The gut/brain connection is a compelling new area of study where experts have come to recognize that the brain and digestive system do indeed talk to each other. Can you manipulate how you feel by managing the bacteria of your digestive tract? The answer is still elusive, but research is working hard to get there.

Landmark studies from Japan over ten years ago had scientists asking a new question about the role bacteria might play in helping animals have the proper stress response. About five years ago researchers showed that if you were stressed early on in life, you have a lower diversity of gut bacteria when you grow to adulthood, accompanied by behavior changes.

What science has come to understand is that the individual microbiome has an impact on almost every body system. How this communication happens is what remains to be uncovered. There may be multiple mechanisms that the body can use for the digestive system to communicate with the brain. Bacteria can signal through the vagus nerve, a connector of the enteric nervous system to the central nervous system. Metabolites (small molecules released by bacteria) can be circulated so they interact with the central nervous system.

Continues below…


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1 Quick Technique To Burn More Fat

Here’s Your Free Presentation To Discover:

The 1 sneaky technique to trick our bodies to burn more fat…

How a unique, simple and quick NEW way of moving eliminates fat – Hint: it’s
the exact opposite of boring cardio, but with no cardio at all…

How a tasty little dish eaten late at night actually boosted the most powerful fat loss hormone in our bodies while you sleep…

Click through here now to discover how to burn more fat quicker today…
*Disclosure: compensated affiliate*


The News About The Gut Brain Connection Continued…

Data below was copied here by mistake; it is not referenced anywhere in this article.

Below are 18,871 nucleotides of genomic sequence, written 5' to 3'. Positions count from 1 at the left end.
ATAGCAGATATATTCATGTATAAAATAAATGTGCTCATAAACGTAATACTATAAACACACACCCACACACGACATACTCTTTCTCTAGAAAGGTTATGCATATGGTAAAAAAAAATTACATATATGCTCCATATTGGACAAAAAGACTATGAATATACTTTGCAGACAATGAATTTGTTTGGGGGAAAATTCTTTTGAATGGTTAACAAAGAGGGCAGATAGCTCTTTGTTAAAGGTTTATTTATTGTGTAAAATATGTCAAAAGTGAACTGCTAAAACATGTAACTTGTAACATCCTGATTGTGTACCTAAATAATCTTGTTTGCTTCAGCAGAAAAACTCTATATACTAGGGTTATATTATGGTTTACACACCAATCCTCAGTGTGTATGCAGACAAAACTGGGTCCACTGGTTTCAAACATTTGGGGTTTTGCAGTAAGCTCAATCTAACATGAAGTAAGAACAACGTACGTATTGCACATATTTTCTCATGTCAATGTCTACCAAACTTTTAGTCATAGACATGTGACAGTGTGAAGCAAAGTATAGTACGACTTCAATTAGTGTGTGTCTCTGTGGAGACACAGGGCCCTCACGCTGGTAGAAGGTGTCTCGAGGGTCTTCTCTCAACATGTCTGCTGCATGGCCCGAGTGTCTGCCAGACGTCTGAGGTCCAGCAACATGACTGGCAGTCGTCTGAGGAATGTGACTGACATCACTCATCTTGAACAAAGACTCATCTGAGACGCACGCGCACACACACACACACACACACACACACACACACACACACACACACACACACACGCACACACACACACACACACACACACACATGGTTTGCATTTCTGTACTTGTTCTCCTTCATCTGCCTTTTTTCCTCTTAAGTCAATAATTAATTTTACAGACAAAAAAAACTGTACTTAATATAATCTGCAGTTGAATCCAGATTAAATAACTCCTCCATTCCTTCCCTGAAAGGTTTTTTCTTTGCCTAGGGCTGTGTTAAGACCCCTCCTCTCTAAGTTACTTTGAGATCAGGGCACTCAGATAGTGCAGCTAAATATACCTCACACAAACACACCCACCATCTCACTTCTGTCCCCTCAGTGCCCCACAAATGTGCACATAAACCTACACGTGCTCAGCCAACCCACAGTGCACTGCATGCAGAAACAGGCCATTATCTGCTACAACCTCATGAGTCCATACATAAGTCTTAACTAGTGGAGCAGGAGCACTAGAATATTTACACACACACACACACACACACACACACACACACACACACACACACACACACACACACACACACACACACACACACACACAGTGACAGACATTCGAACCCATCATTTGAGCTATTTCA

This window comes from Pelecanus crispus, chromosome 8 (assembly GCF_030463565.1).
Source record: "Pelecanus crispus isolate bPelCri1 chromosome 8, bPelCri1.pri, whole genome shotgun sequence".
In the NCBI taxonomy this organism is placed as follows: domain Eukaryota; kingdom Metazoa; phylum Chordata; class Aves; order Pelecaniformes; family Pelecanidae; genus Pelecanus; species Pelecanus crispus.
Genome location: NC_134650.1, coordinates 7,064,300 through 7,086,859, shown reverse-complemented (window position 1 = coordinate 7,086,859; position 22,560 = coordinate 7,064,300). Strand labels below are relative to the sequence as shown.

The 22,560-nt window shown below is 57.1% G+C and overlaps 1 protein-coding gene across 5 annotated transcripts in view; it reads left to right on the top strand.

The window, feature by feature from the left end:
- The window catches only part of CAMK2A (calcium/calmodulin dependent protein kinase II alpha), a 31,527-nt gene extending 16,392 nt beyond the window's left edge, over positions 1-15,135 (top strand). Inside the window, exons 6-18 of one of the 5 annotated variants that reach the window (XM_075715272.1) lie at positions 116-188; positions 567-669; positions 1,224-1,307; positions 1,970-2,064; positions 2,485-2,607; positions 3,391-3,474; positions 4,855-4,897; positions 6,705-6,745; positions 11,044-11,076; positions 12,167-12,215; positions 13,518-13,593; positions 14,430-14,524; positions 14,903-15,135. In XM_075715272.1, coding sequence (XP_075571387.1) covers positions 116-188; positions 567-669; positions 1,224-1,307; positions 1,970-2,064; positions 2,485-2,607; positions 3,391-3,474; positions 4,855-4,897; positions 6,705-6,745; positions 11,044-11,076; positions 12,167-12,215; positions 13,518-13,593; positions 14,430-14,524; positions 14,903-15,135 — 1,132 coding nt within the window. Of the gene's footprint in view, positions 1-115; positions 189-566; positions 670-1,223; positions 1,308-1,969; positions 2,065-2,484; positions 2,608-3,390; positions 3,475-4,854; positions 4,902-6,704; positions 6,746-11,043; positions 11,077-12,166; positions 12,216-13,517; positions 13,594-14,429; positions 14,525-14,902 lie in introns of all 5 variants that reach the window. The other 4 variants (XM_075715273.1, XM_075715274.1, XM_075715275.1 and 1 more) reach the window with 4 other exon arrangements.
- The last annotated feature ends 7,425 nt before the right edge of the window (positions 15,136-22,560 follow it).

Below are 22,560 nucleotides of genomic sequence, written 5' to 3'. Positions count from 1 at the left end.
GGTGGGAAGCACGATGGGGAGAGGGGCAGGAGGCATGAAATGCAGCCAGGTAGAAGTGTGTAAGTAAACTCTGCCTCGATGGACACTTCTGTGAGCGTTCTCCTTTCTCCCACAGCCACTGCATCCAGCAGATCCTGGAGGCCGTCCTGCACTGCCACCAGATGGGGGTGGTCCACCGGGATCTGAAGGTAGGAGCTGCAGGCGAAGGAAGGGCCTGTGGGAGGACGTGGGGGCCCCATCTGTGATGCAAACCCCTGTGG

Another area that is truly exciting is the research into autism. Parents of these children have been vocal in their belief that there is a very clear connection between the gut and the brain. Researchers including Sarkis Mazmanian, a professor of microbiology at Caltech in California recently published a study that supports autistic parents, finding that the microbiome of autistic kids is different than the best matched, normally developing control subjects. This work has always been clouded by the fact that autistic kids with GI issues were on restricted (or special) diets. No one knew if it was the autism causes the changes in the microbiome or the diet being followed.

Can such a condition be treated? The team used an organism found in the human digestive system, not something sold as a probiotic, and gave it to the autistic mice. Both the behavior and GI deficits were restored with this approach. Be aware that this has only been found in mice models, so we need to be careful of leaping too far ahead of the science.

What you need to understand is that while the area gets lots of attention, the research that gives us what we know comes from animal or preclinical studies. There’s not a lot of human data out there. Most bacteria won’t have a positive or negative effect on the function of your brain. There may be some brining positive effects, but not many. Researchers will need to proceed with caution.

To your good health,

PublicDomainPictures / Pixabay

Top 12 Concentration Killers, Part 2

Distractions are all too common in our modern world… and are very good at diverting our attention from the task at hand. In part 1 of our series on concentration killers we discussed some of the focus busting things you might suspect… social media, technology, ADHD and lack of sleep, along with tips on how to regain control. In this next section we’ll cover some of the lesser-known concentration killers, and just as before, give you some smart ways to cope.